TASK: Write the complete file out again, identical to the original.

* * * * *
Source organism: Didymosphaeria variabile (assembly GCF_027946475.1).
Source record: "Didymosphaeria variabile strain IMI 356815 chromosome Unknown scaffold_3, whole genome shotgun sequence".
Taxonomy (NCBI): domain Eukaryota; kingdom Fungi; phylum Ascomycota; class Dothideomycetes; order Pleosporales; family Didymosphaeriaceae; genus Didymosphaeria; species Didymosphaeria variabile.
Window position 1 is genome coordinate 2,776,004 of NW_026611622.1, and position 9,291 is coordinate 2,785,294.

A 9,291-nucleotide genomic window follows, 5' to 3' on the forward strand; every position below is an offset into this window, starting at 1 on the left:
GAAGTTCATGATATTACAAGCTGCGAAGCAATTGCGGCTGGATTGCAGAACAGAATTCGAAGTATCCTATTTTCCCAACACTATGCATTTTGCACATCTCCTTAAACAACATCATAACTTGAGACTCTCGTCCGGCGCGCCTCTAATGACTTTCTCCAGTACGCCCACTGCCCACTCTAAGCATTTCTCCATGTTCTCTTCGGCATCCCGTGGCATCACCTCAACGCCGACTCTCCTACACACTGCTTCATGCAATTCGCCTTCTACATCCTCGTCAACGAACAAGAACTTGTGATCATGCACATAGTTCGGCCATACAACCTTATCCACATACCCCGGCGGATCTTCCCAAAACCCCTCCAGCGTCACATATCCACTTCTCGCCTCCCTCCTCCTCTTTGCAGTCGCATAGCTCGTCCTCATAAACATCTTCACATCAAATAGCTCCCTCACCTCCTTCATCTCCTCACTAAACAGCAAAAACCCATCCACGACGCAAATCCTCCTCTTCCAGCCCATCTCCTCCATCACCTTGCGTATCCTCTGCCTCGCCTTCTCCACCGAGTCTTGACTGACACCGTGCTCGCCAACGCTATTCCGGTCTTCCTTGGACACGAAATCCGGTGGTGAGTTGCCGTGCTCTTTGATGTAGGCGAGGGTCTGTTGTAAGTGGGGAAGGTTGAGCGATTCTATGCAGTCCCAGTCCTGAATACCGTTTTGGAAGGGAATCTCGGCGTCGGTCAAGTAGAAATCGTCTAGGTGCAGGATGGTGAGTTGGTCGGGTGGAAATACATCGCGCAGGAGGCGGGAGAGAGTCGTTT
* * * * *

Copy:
Source organism: Didymosphaeria variabile (assembly GCF_027946475.1).
Source record: "Didymosphaeria variabile strain IMI 356815 chromosome Unknown scaffold_3, whole genome shotgun sequence".
Taxonomy (NCBI): domain Eukaryota; kingdom Fungi; phylum Ascomycota; class Dothideomycetes; order Pleosporales; family Didymosphaeriaceae; genus Didymosphaeria; species Didymosphaeria variabile.
Window position 1 is genome coordinate 2,776,004 of NW_026611622.1, and position 9,291 is coordinate 2,785,294.

A 9,291-nucleotide genomic window follows, 5' to 3' on the forward strand; every position below is an offset into this window, starting at 1 on the left:
GAAGTTCATGATATTACAAGCTGCGAAGCAATTGCGGCTGGATTGCAGAACAGAATTCGAAGTATCCTATTTTCCCAACACTATGCATTTTGCACATCTCCTTAAACAACATCATAACTTGAGACTCTCGTCCGGCGCGCCTCTAATGACTTTCTCCAGTACGCCCACTGCCCACTCTAAGCATTTCTCCATGTTCTCTTCGGCATCCCGTGGCATCACCTCAACGCCGACTCTCCTACACACTGCTTCATGCAATTCGCCTTCTACATCCTCGTCAACGAACAAGAACTTGTGATCATGCACATAGTTCGGCCATACAACCTTATCCACATACCCCGGCGGATCTTCCCAAAACCCCTCCAGCGTCACATATCCACTTCTCGCCTCCCTCCTCCTCTTTGCAGTCGCATAGCTCGTCCTCATAAACATCTTCACATCAAATAGCTCCCTCACCTCCTTCATCTCCTCACTAAACAGCAAAAACCCATCCACGACGCAAATCCTCCTCTTCCAGCCCATCTCCTCCATCACCTTGCGTATCCTCTGCCTCGCCTTCTCCACCGAGTCTTGACTGACACCGTGCTCGCCAACGCTATTCCGGTCTTCCTTGGACACGAAATCCGGTGGTGAGTTGCCGTGCTCTTTGATGTAGGCGAGGGTCTGTTGTAAGTGGGGAAGGTTGAGCGATTCTATGCAGTCCCAGTCCTGAATACCGTTTTGGAAGGGAATCTCGGCGTCGGTCAAGTAGAAATCGTCTAGGTGCAGGATGGTGAGTTGGTCGGGTGGAAATACATCGCGCAGGAGGCGGGAGAGAGTCGTTT